The Lord be with you
In his afternoon sermon, delivered on Easter Tuesday, April 3, 1526, Martin Luther considered several Old Testament people and how they prefigured Jesus. I loved this sermon because it is how I like to read the OT. The excerpt below is his treatment of Isaac.
Although the boy [Isaac] was born from man and woman, he was born in such a way that he was born from God’s promise [Gen. 17:15-21]. Thus Paul calls him the boy of promise [Gal. 4:23], not of the flesh, because his mother was barren; but by the power of God she became fruitful. (Hence all the barren women in Scripture are a figure of the virginity of Mary.) Paul stresses that the son of promise is more than the son of flesh, because where God adds His Word, there it must advance. When the boy grew up, [Abraham] was commanded to sacrifice [him]. When [he did] this, he was commanded to let [the boy] live and was shown a buck [to be sacrificed in his place, Gen. 22:1-13].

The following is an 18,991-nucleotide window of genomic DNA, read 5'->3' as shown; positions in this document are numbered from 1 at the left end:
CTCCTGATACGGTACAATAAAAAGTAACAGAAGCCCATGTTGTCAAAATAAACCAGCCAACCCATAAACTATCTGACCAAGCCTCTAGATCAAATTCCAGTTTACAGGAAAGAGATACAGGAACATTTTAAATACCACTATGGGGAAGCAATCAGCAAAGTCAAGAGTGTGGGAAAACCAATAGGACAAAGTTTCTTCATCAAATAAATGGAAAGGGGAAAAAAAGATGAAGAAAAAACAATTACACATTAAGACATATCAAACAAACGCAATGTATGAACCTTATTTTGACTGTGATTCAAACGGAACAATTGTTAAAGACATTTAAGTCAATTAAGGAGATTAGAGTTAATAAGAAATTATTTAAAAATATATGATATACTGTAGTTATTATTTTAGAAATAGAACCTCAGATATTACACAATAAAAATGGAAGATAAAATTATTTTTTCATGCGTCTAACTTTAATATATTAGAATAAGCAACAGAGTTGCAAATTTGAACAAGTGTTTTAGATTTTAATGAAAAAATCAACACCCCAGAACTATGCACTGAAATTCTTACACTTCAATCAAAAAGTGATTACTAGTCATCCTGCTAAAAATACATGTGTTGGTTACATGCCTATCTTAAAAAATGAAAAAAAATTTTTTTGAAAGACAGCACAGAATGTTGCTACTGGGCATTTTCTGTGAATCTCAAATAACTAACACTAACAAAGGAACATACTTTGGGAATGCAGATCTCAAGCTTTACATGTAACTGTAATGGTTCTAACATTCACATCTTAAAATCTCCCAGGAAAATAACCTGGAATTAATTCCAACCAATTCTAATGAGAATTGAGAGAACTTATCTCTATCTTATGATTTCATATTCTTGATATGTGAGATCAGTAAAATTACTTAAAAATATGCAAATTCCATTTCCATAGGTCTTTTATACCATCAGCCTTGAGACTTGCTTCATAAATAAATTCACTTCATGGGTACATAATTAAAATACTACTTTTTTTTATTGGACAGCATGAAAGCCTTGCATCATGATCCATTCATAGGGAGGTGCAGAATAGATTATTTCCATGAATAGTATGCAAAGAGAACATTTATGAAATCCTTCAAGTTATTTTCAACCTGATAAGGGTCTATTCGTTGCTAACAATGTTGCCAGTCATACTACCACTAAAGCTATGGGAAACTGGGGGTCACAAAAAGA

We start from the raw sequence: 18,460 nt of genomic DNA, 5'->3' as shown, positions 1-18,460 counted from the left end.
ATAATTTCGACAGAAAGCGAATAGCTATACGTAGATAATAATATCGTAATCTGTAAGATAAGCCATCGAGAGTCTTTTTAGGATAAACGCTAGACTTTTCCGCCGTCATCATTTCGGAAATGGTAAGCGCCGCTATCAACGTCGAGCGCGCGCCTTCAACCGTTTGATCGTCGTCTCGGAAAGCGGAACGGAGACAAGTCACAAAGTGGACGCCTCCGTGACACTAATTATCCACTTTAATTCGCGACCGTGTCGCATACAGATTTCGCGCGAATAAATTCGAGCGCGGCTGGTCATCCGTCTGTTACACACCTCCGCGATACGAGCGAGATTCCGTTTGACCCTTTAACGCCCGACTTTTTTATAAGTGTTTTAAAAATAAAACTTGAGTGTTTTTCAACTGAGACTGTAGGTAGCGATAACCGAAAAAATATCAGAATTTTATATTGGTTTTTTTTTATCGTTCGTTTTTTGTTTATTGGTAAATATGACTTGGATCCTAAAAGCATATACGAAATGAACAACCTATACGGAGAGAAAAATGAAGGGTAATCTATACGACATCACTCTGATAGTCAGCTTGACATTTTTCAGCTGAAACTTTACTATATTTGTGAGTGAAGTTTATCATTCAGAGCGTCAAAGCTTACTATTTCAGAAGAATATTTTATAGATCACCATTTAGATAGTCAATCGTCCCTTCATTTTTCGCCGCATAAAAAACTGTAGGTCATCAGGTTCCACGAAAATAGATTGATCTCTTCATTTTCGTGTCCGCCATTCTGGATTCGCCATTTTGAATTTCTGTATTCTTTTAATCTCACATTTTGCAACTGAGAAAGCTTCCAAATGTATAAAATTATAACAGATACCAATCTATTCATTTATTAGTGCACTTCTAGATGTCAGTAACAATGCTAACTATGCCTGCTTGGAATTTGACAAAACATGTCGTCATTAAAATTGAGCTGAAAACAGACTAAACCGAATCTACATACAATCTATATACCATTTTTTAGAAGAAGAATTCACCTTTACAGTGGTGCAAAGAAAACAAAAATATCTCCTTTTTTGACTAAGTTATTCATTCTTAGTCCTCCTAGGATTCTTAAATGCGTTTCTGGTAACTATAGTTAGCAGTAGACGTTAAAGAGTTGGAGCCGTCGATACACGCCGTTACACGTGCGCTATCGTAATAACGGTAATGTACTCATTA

Thus Isaac is a picture of Christ, who was signified in this history. Christ is much more a Son of the Word than Isaac; although He [was conceived] through the word [of promise], He was born of a woman without a man). But He is so much of the Word, of whom Isaac was a forerunner, that Christ is the Child of the Holy Spirit and the Word, so that He is not subject to the dragon [Rev. 20:2]. He was led [out] to be sacrificed. So there was nothing but death before Isaac’s eyes because his father thought of nothing else; nevertheless, he remained alive in the midst of death. It had been commanded that he be slain, but in the midst of that command he remained alive, and so alive that even seed was promised to (Abraham). For that reason, Isaac was the figure of the true Isaac, who died a natural death like any other man, and the figure of the true Isaac, who died a natural death like any other man, and yet remains alive in death, retains eternal life, and acquires the promise of an eternal kingdom, even of one that has been extended without end.
Thus all of the accounts point to Christ, if not in the words, then in the deeds, because Christ must be sought in all the figures of Scripture and in the hidden meanings.
Martin Luther, Luther’s Works v. 56, p. 174-175